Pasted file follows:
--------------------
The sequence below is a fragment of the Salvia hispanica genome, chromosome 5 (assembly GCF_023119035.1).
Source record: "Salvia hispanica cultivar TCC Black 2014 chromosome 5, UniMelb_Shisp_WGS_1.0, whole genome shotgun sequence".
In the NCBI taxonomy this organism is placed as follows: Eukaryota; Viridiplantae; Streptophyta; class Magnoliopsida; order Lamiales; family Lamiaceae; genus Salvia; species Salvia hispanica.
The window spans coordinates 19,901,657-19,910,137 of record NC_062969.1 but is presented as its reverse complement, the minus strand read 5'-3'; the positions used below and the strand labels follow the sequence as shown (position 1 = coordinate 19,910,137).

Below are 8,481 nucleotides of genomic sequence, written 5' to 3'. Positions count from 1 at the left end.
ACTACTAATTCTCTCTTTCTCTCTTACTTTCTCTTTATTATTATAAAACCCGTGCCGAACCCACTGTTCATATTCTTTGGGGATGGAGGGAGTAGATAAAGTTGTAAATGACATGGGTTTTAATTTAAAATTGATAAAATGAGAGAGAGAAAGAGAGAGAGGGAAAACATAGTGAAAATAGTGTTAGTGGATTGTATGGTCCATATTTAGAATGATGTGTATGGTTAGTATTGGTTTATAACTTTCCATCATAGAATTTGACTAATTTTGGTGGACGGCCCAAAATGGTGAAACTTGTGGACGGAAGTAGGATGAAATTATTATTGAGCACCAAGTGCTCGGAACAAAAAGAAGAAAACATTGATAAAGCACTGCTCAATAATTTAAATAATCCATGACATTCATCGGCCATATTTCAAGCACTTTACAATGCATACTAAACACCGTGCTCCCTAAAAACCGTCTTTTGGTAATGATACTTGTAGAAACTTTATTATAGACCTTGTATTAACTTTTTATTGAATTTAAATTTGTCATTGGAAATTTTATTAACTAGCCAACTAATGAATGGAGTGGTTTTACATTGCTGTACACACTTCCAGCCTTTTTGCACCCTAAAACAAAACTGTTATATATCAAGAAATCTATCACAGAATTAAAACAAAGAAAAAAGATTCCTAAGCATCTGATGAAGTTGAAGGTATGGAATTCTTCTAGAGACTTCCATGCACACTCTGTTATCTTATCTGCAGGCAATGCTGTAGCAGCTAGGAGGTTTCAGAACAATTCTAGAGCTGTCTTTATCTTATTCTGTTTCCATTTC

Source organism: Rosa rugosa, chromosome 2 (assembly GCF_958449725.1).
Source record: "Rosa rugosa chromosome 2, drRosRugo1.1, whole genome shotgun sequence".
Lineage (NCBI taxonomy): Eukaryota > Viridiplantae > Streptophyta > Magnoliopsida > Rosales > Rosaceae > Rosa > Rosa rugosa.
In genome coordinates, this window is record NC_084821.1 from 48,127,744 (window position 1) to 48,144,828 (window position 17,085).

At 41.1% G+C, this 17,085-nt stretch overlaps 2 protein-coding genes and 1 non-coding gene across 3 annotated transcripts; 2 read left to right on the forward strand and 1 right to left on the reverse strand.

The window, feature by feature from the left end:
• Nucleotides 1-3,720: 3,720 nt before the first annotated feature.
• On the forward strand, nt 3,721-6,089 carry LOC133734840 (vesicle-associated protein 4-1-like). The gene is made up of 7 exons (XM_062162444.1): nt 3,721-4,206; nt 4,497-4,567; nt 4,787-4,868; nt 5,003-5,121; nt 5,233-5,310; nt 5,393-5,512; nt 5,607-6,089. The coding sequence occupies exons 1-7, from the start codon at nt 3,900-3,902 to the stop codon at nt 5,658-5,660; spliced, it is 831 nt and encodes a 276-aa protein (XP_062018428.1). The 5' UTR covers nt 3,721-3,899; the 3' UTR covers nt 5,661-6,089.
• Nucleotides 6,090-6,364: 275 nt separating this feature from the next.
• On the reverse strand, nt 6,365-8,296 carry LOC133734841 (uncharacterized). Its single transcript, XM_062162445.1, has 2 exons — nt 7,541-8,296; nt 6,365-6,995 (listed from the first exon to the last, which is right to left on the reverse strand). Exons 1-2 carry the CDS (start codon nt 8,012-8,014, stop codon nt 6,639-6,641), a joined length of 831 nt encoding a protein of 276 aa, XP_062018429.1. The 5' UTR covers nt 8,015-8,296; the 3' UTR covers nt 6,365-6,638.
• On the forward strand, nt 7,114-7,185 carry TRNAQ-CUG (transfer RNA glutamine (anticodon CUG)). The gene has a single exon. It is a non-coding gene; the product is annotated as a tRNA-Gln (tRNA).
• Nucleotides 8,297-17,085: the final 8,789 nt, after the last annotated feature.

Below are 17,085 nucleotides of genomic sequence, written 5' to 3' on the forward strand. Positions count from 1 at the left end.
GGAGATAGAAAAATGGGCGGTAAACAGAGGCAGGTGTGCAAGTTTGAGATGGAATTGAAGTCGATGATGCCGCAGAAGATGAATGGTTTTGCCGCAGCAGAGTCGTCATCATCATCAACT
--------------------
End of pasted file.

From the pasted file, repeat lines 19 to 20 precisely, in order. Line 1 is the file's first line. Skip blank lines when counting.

Below are 17,085 nucleotides of genomic sequence, written 5' to 3' on the forward strand. Positions count from 1 at the left end.
GGAGATAGAAAAATGGGCGGTAAACAGAGGCAGGTGTGCAAGTTTGAGATGGAATTGAAGTCGATGATGCCGCAGAAGATGAATGGTTTTGCCGCAGCAGAGTCGTCATCATCATCAACT